Martha-I’ll keep that in mind, thanks. The recipe is excerpted from my book, A Year of Pies, which doesn’t have conversions in each individual recipe, as it’s printed for a domestic audience. I think that the U.K. and Australian versions of the book have metric measurements, though. And, since D*S has such a large international readership, having metric measurements listed could prove helpful for future recipes I post here.

Megan Swanson

I bought the Year of Pies book for my mom’s birthday last month and she has been so happy to bake several of the recipes! I love getting the pictures of her pies and can’t wait to taste the results over Thanksgiving.

Happy Eating!

Abby

Thank you for this, Grace + Ashley! I stink at making pie crust and it bothers me like no other culinary failure. I cannot wait to try these techniques! Too bad I’ll have to wait until next summer to try my Nana’s peach pie.

Molly

I have started using a French method of making pie crusts–keeping butter pieces slightly larger, folding the dough over on itself in 3rds, and letting the dough rest (at room temp) between foldings. This does take longer, if you have the time–but you don’t have to chill the dough. I sometimes have a hard time with chilled dough splitting and falling apart when I roll it. I use all butter too.

Karen

Bravo! Been cooking/baking for decades and never removed rings, watches or bracelets. Still alive to tell you about it.

Wendy

I am wondering if you have instructions for rolling out the dough. That is what I have the most problems with. I find that it falls apart sometimes when I am rolling it or transferring it to the pie pan.

Rebecca

To defend the measurement system used, if the recipe called for ounces or grams, I’d “turn the page.” Canadians use cups as a standard too (although only the fancier butters come in sticks here).

Katy

Desserts make the holidays in my clan. I’ve always been a cookie/brownie kind of girl, my hubby makes the fudge, and my sister’s the muffin/cake baker, but our pie maven, a long-time family friend, passed away a few years ago and even local orchards can’t compare to her pies. I have been looking to try something new this holiday season, and this is planting the seed to make a new tradition that honors the woman we loved.

Karen D.

I could watch my sister-in-law make pie crust any day in the world, because I know it would be the best ever. And, my mom was a true pie wizard- never ate one she made that was not my favorite at that time, that bite, that taste: YUM!

Judi Bikel

This is a great, classic recipe. Mine is almost identical. The only real change is that I make thinner, neater discs to make rolling out easier. And although I do really like the results with a pastry blender, I often make pie crust in mass (like 6 or more at a time) and thus I’ve figured out this weird method using my kitchen aid whip attachment to cut the butter most of the way.

Angie P.

I was so excited to see the perfect pie crust post! I am a really good cake baker but pies scare me. I was disappointed that the first comment was some snooty snoot complaining about the rings and watch. Snooty snoots, just keep your comments to yourself.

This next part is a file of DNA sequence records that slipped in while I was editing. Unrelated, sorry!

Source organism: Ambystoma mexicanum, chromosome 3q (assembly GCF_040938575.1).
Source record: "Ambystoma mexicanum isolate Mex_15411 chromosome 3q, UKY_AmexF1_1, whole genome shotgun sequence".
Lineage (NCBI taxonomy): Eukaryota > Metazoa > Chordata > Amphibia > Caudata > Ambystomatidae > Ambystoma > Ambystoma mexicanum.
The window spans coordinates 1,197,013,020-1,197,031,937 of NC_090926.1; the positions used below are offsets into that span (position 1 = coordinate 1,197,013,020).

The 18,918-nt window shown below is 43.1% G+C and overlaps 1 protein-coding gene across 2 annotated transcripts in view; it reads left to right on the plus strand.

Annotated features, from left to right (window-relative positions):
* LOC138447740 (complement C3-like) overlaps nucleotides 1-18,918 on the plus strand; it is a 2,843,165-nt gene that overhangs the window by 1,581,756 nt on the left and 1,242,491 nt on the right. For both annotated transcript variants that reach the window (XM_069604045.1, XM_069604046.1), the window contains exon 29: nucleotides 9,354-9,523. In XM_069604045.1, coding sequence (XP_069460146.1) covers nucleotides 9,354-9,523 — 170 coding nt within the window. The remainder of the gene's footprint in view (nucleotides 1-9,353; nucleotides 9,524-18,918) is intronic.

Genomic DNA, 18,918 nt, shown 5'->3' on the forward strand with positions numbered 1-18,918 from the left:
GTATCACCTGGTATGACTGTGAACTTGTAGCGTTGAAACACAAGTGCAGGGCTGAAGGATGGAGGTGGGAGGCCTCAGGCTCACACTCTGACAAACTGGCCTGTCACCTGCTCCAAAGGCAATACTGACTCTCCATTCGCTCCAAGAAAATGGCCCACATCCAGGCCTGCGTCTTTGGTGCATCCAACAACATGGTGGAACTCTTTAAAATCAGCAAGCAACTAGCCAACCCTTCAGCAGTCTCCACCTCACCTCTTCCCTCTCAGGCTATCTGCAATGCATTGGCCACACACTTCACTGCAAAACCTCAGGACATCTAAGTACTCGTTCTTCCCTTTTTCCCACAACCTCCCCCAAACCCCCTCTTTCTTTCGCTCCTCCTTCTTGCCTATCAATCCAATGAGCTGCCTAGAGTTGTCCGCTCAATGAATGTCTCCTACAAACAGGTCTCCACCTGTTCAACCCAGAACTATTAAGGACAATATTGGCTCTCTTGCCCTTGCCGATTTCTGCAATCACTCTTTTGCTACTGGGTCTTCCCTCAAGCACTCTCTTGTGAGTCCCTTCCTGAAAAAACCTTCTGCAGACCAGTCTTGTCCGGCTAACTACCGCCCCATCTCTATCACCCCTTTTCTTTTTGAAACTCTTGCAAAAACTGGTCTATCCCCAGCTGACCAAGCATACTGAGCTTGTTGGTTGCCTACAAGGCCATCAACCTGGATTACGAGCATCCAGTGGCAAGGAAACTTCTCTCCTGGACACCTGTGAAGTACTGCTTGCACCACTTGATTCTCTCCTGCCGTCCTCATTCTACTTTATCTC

louisa

Is this pastry just for sweet pies? I’ve got hot hands so never been successful with anything that has to remain cold! One pastry I’ve found that always works (more for meat pies though) is suet based pastry. Really simple (Flour, suet, salt and a bit of milk to bind it), mix it all together and roll out! Always tastes fab, and really hard to get wrong! I use the Pieminister recipe and never had it fail :)

Erin

Love that pie box! and the pie looks fantastic too. I always make my pie pastry with lard- I can’t stand the taste of it with shortening and have never tried with butter. My mom taught me and the key for her and I is to not bother with cold ingredients- we even knead it a little and it is still flaky. We just use the recipe on the box of lard and work it quickly- there’s a reason they say “easy as pie”.
Pie is my ultimate favourite- especially raisin pie. looking forward to trying this recipe- love your posts Ashley.

Candice

I would love to see a tutorial on rolling out the dough and getting it into the pie pan…that’s the problem I’m always running into.

Martha Hopkins

Thanks for your post, Ashley. I’ve been playing around with combos of butter and fresh leaf lard. I’ve long been a cook, but only recently became much of a baker, and I’m definitely still in learning mode.

Like someone else said, I’d love a post on rolling it out—I keep trying different versions of that, too, and am not sure what works best. One think I read suggested making out with slightly larger disks to get a jump-start on the rolling.

What I’d REALLY like are more instructions on nice ways to crimp the edges. Mine always look like a 3-year-old did it. Fortunately, when they bake up, no one seems to care, but I sure would like some help with that!

marie

I used this recipe exactly as it is written for a Thanksgiving pie and it was perfect. Definitely keeping this and using it in the future. And I kept my rings on too :)

Sasha

My own recipe is almost exactly the same. I add a tablespoon of apple cider vinegar, though, and if I’m making a tart pie add in a touch of sugar, too.